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Wednesday, October 5, 2011

Of patriots and prophets

No prophet also, except perhaps Jeremiah, felt more keenly than Isaiah the cost of genuine patriotism, or the burden which all true prophets in every age are forced to bear.  He saw clearly that a man cannot be a faithful patriot and always be optimistic, saying complimentary things about his nation or their deeds.
-George Livingston Robinson, p. 22
While I might quibble with Robinson about how one could possibly measure the comparative keenness of feeling among the ancient prophets, I agree with the gist of his statement.  It would appear that Isaiah (and Jeremiah as well) would not have confused love of one's country with blind, jingoistic loyalty.  The quantity of prophecies against Israel and/or Judah made by other Old Testament prophets shows that they were hardly the only two prophets who rejected a "my country, right or wrong" mentality (1).  Rather, such an attitude seems more appropriately attributed to those who opposed them.  For example, Amaziah's adjuration to Amos that he should "go, flee thee away into the land of Judah" (Amos 7:12 KJV) would play well with the "America, love it or leave it" crowd, while his accusation that Amos' pronouncements against Israel constituted conspiracy (7:10) seems eerily  analogous to claims that equate criticism of the U.S. by Americans with sedition or treason.  However, the willingness of the prophets in refusing to whitewash the sins of Israel and Judah stemmed from love: they saw the self-destructive paths down which the two nations were headed and saw repentance as the only means to avoid such consequences.. and repentance requires that one recognize one's sins and amend one's behavior accordingly.  And that's just as true for nations (including the U.S.A.) as it is for individuals.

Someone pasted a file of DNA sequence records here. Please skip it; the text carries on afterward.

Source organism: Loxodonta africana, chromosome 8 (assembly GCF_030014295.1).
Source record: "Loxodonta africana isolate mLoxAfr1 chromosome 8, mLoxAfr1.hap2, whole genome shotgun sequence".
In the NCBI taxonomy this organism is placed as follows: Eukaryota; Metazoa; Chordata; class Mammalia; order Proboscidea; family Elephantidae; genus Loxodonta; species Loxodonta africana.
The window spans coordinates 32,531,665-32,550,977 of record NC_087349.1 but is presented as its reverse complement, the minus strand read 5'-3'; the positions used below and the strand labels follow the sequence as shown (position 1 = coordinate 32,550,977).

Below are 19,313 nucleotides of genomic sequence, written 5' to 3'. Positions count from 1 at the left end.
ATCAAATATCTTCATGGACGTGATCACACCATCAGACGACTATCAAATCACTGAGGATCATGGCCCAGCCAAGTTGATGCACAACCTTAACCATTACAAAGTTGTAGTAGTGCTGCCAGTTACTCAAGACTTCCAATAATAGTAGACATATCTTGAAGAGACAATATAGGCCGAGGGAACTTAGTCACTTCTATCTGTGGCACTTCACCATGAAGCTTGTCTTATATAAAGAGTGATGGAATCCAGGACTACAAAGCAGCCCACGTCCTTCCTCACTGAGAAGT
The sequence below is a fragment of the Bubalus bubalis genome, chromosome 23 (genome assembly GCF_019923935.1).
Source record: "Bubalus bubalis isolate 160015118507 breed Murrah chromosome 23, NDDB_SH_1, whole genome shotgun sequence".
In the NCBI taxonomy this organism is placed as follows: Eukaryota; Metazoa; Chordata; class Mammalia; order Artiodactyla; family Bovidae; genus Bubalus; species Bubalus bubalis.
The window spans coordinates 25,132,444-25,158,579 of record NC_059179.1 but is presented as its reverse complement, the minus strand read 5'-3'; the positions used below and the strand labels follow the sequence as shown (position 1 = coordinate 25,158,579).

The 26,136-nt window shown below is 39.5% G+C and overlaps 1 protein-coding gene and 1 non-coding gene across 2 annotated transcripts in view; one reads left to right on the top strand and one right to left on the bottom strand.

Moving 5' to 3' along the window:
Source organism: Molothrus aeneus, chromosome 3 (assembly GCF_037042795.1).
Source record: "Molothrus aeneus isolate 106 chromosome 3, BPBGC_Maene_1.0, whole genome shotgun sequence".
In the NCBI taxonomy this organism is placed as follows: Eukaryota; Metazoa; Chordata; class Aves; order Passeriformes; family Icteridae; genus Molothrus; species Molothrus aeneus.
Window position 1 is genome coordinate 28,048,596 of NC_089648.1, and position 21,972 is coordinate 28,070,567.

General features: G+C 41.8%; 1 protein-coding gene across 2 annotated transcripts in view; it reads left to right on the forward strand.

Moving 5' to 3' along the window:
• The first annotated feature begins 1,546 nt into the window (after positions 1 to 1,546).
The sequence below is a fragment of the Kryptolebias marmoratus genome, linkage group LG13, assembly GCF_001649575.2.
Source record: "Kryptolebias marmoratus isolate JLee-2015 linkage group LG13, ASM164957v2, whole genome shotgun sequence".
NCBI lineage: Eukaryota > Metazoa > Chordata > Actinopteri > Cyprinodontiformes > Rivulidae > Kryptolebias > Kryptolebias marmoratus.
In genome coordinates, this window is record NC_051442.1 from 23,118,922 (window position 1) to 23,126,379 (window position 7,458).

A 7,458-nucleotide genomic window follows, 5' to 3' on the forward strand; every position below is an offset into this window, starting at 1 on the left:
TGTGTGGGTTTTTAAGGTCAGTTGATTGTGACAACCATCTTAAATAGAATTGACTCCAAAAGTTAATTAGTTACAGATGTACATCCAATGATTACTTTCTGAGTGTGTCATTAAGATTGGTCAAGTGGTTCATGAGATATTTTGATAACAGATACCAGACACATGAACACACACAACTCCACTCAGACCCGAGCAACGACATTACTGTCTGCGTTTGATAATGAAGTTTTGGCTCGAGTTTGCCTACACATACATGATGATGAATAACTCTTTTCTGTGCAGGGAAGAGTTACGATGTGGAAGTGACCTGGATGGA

(1) According to the popular (mis)interpretation of the saying, rather than its original intention by Stephen Decauter.

Robinson, George Livingston.  The Book of Isaiah in Fifteen Studies.  New York: Young Men's Christian Association (1910)

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